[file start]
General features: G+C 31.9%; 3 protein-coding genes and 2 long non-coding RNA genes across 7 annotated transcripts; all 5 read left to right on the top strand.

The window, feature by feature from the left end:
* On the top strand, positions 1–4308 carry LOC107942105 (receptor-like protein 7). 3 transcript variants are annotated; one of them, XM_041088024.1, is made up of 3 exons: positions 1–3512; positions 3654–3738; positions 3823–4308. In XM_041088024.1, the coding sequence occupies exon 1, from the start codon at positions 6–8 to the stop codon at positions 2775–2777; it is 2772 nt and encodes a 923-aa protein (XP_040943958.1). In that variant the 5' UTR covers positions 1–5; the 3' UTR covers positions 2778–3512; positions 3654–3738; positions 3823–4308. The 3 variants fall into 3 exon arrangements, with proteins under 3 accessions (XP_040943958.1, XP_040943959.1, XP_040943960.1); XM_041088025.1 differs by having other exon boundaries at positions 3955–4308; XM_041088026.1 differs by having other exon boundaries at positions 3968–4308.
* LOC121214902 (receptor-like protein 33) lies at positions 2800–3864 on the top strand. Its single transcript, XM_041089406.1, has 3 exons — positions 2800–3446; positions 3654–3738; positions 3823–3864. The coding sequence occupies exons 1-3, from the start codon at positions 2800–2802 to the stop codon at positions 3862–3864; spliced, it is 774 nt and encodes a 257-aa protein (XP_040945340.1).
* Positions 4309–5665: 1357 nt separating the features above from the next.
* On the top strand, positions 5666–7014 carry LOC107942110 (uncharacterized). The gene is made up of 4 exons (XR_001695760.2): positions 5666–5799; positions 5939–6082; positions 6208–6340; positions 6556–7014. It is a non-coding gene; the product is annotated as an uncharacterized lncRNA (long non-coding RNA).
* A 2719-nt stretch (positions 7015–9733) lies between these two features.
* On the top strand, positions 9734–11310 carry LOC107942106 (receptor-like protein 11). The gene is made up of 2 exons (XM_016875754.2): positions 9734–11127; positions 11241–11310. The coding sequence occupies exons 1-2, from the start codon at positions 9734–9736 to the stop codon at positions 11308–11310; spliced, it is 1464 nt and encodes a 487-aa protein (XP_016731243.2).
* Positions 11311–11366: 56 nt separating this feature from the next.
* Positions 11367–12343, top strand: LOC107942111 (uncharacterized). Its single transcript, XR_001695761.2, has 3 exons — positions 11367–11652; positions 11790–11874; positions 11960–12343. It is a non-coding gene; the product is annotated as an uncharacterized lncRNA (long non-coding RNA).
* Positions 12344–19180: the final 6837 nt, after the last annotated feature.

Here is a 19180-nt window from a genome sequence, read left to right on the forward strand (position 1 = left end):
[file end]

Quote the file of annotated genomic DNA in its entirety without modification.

General features: G+C 31.9%; 3 protein-coding genes and 2 long non-coding RNA genes across 7 annotated transcripts; all 5 read left to right on the top strand.

The window, feature by feature from the left end:
* On the top strand, positions 1–4308 carry LOC107942105 (receptor-like protein 7). 3 transcript variants are annotated; one of them, XM_041088024.1, is made up of 3 exons: positions 1–3512; positions 3654–3738; positions 3823–4308. In XM_041088024.1, the coding sequence occupies exon 1, from the start codon at positions 6–8 to the stop codon at positions 2775–2777; it is 2772 nt and encodes a 923-aa protein (XP_040943958.1). In that variant the 5' UTR covers positions 1–5; the 3' UTR covers positions 2778–3512; positions 3654–3738; positions 3823–4308. The 3 variants fall into 3 exon arrangements, with proteins under 3 accessions (XP_040943958.1, XP_040943959.1, XP_040943960.1); XM_041088025.1 differs by having other exon boundaries at positions 3955–4308; XM_041088026.1 differs by having other exon boundaries at positions 3968–4308.
* LOC121214902 (receptor-like protein 33) lies at positions 2800–3864 on the top strand. Its single transcript, XM_041089406.1, has 3 exons — positions 2800–3446; positions 3654–3738; positions 3823–3864. The coding sequence occupies exons 1-3, from the start codon at positions 2800–2802 to the stop codon at positions 3862–3864; spliced, it is 774 nt and encodes a 257-aa protein (XP_040945340.1).
* Positions 4309–5665: 1357 nt separating the features above from the next.
* On the top strand, positions 5666–7014 carry LOC107942110 (uncharacterized). The gene is made up of 4 exons (XR_001695760.2): positions 5666–5799; positions 5939–6082; positions 6208–6340; positions 6556–7014. It is a non-coding gene; the product is annotated as an uncharacterized lncRNA (long non-coding RNA).
* A 2719-nt stretch (positions 7015–9733) lies between these two features.
* On the top strand, positions 9734–11310 carry LOC107942106 (receptor-like protein 11). The gene is made up of 2 exons (XM_016875754.2): positions 9734–11127; positions 11241–11310. The coding sequence occupies exons 1-2, from the start codon at positions 9734–9736 to the stop codon at positions 11308–11310; spliced, it is 1464 nt and encodes a 487-aa protein (XP_016731243.2).
* Positions 11311–11366: 56 nt separating this feature from the next.
* Positions 11367–12343, top strand: LOC107942111 (uncharacterized). Its single transcript, XR_001695761.2, has 3 exons — positions 11367–11652; positions 11790–11874; positions 11960–12343. It is a non-coding gene; the product is annotated as an uncharacterized lncRNA (long non-coding RNA).
* Positions 12344–19180: the final 6837 nt, after the last annotated feature.

Here is a 19180-nt window from a genome sequence, read left to right on the forward strand (position 1 = left end):